Extreme heat conditions no longer hold their sway over rail infrastructure on the majority of the line between Sydney and the Queensland border thanks to the introduction of concrete sleepers, Australian Rail Track Corporation CEO David Marchant announced today.
“As the mercury pushes toward 40 degrees, ARTC would, in the past, often have to implement temporary speed restrictions on numerous sections of the North South corridor particularly in NSW.”
“This was due to the potential for high summer temperatures to cause the steel rail to buckle. In the past ARTC could issue temporary speed restrictions on 50 days every summer which significantly increased transit time between the major capitals.”
“Thanks to the $400 million project to replace 2.2 million wooden sleepers with concrete sleepers on the North South corridor, temporary speed restrictions due t o heat are for the most part a thing of the past,” Mr Marchant said.
“By introducing concrete sleepers, ARTC has significantly increased the track infrastructure strength. The sheer weight of the concrete sleepers holds the track firmly in place and helps prevent heat related buckling.”
“The replacement of concrete sleepers has been completed on the northern line between Sydney and the Queensland border and is well on the way to being completed between Sydney and Melbourne.”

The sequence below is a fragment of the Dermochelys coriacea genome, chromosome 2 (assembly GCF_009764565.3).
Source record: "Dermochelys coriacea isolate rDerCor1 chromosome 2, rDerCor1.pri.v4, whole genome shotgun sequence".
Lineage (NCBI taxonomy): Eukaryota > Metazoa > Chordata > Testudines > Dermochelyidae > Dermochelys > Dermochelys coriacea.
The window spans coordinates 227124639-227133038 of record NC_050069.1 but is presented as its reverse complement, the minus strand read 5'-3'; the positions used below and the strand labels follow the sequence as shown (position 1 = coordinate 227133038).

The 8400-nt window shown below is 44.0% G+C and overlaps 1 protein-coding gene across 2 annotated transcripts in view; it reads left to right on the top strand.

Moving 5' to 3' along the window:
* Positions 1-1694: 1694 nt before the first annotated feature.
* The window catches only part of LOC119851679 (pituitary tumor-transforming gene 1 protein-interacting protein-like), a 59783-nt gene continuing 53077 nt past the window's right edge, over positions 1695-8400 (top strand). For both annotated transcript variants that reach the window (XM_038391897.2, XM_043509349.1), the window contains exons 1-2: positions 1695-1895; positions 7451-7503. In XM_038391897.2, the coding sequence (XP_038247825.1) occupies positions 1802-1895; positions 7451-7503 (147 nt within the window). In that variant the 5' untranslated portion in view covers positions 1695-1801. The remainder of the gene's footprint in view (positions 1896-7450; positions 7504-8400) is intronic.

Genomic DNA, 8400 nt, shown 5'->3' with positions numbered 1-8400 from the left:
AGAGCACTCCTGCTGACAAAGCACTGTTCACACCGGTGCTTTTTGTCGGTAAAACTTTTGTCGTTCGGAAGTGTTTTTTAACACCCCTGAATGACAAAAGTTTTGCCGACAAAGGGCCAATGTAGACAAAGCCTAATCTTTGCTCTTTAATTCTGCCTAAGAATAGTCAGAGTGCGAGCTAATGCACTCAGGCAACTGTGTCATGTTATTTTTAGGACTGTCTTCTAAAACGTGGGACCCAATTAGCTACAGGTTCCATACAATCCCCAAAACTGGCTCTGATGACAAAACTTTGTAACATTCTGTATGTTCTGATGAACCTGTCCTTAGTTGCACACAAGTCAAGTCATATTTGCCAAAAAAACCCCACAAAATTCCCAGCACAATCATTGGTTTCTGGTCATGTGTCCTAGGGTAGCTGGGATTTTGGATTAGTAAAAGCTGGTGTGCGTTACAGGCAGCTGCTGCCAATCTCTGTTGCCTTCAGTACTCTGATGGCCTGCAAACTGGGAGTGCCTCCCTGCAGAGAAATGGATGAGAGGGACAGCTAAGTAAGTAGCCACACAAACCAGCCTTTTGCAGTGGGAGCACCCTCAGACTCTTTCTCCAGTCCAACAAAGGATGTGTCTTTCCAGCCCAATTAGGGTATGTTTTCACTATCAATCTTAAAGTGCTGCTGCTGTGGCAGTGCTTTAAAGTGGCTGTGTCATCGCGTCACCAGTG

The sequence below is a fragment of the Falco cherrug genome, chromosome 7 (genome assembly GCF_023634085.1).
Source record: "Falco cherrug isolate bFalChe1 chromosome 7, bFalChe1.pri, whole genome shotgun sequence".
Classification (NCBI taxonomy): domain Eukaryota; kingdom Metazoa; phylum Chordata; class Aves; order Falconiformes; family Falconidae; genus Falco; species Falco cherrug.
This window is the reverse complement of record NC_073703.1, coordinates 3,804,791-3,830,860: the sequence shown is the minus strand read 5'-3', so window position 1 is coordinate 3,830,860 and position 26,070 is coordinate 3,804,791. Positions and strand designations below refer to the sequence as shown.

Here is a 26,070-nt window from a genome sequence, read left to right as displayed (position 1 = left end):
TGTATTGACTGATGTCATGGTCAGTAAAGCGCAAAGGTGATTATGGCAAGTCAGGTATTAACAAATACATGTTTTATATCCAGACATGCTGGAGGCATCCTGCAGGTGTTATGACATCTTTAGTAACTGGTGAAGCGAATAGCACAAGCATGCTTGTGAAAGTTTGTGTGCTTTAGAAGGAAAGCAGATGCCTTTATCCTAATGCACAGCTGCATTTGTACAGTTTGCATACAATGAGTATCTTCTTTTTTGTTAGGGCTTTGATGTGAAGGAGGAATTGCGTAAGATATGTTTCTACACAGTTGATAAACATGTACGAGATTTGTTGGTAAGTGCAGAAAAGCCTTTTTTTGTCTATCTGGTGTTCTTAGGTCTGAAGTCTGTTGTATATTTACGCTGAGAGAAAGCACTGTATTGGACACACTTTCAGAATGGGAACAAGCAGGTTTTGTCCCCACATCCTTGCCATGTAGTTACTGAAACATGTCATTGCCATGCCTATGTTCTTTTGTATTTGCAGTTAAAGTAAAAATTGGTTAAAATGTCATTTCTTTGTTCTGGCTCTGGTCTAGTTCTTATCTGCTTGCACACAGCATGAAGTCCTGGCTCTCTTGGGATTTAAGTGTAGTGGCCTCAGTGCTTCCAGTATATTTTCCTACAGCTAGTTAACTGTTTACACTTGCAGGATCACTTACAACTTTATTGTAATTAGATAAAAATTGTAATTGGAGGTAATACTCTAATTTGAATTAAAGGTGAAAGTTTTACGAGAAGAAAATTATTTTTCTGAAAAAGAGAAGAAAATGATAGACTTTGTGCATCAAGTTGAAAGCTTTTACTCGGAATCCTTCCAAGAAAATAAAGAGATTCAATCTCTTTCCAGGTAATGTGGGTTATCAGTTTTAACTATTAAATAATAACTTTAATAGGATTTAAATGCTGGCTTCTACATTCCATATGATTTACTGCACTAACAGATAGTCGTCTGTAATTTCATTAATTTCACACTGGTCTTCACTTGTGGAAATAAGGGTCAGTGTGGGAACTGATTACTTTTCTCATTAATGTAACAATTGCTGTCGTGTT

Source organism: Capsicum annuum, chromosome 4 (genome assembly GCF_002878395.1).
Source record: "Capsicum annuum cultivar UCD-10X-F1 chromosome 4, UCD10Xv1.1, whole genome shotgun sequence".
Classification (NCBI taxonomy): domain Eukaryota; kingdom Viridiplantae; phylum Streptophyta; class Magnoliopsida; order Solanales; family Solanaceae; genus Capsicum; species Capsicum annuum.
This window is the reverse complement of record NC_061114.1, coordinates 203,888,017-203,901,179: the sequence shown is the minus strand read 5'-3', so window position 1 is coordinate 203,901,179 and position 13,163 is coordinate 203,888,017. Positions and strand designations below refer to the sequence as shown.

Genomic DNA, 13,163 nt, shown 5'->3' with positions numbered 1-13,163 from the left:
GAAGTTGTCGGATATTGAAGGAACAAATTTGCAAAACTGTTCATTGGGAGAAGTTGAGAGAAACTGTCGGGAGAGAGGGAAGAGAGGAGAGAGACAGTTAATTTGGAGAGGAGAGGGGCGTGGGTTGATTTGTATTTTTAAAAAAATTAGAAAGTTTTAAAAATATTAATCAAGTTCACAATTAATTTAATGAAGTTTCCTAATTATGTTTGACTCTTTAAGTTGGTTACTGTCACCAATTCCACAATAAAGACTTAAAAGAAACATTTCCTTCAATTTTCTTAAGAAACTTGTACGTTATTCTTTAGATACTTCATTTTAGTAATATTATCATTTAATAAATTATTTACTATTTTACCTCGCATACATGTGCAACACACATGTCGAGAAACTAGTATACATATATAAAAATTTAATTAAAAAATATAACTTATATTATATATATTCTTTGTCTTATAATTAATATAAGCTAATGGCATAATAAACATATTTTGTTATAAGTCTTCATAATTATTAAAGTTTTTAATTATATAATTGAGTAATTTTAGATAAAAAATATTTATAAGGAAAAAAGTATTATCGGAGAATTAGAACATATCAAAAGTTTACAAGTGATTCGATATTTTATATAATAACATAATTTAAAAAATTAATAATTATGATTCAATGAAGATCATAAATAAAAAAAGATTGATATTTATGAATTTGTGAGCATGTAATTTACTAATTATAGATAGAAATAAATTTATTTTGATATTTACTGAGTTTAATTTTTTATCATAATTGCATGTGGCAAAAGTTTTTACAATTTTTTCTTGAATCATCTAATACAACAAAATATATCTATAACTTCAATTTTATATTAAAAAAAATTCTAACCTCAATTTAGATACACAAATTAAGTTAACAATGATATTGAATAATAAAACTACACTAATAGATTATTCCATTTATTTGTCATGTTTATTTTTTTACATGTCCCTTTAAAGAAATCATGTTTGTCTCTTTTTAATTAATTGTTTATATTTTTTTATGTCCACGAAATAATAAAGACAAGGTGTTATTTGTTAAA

David Marchant said the concrete resleepering showcased the overall upgrade of the Melbourne-Sydney-Brisbane rail line, which included new passing lanes and loops and signal upgrades.
“Along with the concrete re-sleepering project, the new passing loops, signal upgrades and track and bridge work on the North South corridor ushers in a whole new era of rail between Melbourne and Brisbane,” Mr Marchant said.
“Overall, this upgrade is perhaps the largest rail project since the rail corridor was originally laid,” he said.
“For ARTC it marks rail’s resurgence as a realistic freight option.”
“Once the re-sleepering, additional passing lanes, loops and signalling upgrades are completed, ARTC will be able to offer the freight industry transit times as low as 10 hours 40 minutes between Sydney and Melbourne and 15 hours 35 minutes between Sydney and Brisbane.”
“Rail will be more than competitive again and as each 1500 metre long train can replace 100 semi trailers we could see less trucks on our major roads,” Mr Marchant said.
Mr Marchant said that, overall, nearly 1,500 kilometres of new concrete sleepers would be laid along the main rail line between Melbourne, Sydney and the Queensland border as well as along the main coal export line up the Hunter Valley in New South Wales. The project is scheduled for completion early in 2009.